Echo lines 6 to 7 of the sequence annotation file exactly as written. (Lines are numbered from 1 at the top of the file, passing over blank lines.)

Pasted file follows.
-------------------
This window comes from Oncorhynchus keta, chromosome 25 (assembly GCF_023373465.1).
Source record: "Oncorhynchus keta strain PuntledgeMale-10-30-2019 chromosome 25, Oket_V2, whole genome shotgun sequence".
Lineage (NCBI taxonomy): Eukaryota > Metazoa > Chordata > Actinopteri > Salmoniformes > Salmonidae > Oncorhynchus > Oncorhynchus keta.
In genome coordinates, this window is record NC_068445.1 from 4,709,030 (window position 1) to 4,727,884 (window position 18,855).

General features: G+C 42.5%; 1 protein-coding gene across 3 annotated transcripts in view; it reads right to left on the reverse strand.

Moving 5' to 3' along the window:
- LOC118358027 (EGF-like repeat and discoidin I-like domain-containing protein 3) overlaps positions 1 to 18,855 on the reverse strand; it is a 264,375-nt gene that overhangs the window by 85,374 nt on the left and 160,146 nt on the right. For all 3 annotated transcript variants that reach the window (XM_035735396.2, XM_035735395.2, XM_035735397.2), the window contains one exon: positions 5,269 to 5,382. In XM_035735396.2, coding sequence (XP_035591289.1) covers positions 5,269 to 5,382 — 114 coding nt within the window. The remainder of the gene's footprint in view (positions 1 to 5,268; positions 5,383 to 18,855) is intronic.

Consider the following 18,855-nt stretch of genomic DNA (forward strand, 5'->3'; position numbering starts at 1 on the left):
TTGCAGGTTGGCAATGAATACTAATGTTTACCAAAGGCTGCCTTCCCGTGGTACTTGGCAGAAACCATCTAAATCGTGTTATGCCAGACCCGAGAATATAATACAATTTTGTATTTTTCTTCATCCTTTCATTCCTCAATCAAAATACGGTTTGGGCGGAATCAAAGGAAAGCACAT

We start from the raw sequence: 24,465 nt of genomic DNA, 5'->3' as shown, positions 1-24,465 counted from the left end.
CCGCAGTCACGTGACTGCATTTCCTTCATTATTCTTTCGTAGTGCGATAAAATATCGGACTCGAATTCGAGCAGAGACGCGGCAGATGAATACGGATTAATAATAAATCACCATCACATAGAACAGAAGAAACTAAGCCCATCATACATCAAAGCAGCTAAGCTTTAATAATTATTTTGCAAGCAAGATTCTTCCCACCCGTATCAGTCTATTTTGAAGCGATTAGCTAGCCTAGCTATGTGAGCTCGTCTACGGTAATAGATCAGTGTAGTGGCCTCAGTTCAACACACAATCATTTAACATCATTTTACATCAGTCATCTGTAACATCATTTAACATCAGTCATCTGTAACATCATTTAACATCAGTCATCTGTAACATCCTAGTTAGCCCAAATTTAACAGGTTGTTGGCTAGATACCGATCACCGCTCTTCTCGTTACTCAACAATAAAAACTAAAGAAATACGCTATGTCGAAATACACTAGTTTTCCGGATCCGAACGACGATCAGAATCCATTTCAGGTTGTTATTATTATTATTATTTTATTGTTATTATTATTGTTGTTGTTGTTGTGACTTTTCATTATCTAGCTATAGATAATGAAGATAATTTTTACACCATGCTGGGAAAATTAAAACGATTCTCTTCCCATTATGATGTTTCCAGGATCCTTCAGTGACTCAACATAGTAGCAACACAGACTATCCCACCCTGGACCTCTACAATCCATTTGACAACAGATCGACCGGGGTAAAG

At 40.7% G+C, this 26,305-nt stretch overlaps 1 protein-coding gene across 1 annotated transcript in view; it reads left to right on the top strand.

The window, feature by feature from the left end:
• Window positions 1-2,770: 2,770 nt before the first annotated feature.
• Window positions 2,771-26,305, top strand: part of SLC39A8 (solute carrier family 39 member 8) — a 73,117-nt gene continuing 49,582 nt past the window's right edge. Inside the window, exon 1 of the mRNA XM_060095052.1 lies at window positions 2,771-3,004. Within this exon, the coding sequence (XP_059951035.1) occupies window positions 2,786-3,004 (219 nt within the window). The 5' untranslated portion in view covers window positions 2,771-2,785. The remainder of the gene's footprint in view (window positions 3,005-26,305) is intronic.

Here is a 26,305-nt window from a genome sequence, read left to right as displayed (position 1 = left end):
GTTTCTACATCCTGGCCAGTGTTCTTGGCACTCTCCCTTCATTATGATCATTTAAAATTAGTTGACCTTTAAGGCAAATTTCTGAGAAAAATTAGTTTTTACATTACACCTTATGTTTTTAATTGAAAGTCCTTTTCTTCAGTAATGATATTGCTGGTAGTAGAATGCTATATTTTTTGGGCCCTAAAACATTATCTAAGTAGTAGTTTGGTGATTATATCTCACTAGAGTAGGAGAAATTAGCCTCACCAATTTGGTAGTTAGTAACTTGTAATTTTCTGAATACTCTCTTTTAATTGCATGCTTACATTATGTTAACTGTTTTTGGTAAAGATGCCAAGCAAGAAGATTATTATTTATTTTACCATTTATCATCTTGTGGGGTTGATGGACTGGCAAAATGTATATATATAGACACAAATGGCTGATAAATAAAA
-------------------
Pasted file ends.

Moving 5' to 3' along the window:
- LOC118358027 (EGF-like repeat and discoidin I-like domain-containing protein 3) overlaps positions 1 to 18,855 on the reverse strand; it is a 264,375-nt gene that overhangs the window by 85,374 nt on the left and 160,146 nt on the right. For all 3 annotated transcript variants that reach the window (XM_035735396.2, XM_035735395.2, XM_035735397.2), the window contains one exon: positions 5,269 to 5,382. In XM_035735396.2, coding sequence (XP_035591289.1) covers positions 5,269 to 5,382 — 114 coding nt within the window. The remainder of the gene's footprint in view (positions 1 to 5,268; positions 5,383 to 18,855) is intronic.